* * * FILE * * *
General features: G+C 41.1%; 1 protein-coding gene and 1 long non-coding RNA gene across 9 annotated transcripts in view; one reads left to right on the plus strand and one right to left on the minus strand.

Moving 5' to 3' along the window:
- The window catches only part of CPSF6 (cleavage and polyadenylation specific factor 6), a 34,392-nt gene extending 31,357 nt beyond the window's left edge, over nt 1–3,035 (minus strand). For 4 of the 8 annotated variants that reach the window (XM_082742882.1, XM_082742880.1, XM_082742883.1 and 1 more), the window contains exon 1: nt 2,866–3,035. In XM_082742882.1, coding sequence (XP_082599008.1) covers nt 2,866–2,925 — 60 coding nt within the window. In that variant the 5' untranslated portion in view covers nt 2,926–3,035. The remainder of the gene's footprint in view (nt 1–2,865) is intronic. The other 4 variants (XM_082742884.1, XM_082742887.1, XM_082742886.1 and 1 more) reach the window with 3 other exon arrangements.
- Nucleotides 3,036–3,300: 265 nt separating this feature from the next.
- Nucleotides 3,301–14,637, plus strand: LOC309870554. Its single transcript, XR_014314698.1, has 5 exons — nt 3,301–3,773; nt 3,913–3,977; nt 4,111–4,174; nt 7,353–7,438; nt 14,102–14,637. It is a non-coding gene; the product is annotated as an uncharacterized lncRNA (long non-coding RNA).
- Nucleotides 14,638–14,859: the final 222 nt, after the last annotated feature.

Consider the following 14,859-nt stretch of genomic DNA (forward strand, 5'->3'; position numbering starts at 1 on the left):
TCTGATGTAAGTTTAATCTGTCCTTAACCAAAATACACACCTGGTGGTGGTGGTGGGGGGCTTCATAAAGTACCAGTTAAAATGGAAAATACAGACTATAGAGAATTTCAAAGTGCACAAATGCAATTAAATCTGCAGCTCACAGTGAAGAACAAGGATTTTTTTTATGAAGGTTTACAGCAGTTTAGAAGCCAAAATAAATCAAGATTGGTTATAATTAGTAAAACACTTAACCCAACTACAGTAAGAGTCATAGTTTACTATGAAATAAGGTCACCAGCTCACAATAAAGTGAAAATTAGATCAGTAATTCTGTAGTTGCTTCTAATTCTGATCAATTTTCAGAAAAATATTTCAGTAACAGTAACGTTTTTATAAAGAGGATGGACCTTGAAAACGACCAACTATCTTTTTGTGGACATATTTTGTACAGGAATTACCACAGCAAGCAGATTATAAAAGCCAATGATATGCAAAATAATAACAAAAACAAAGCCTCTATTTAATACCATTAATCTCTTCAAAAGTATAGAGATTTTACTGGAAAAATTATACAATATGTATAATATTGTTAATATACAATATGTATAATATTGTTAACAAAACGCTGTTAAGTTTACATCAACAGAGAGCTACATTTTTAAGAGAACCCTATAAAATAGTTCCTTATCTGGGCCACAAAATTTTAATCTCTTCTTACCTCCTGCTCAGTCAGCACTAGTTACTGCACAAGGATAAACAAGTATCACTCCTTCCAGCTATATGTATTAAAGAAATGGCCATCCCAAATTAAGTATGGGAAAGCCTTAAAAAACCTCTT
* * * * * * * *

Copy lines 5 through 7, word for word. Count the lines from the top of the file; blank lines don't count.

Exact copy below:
- Nucleotides 3,301–14,637, plus strand: LOC309870554. Its single transcript, XR_014314698.1, has 5 exons — nt 3,301–3,773; nt 3,913–3,977; nt 4,111–4,174; nt 7,353–7,438; nt 14,102–14,637. It is a non-coding gene; the product is annotated as an uncharacterized lncRNA (long non-coding RNA).
- Nucleotides 14,638–14,859: the final 222 nt, after the last annotated feature.

Consider the following 14,859-nt stretch of genomic DNA (forward strand, 5'->3'; position numbering starts at 1 on the left):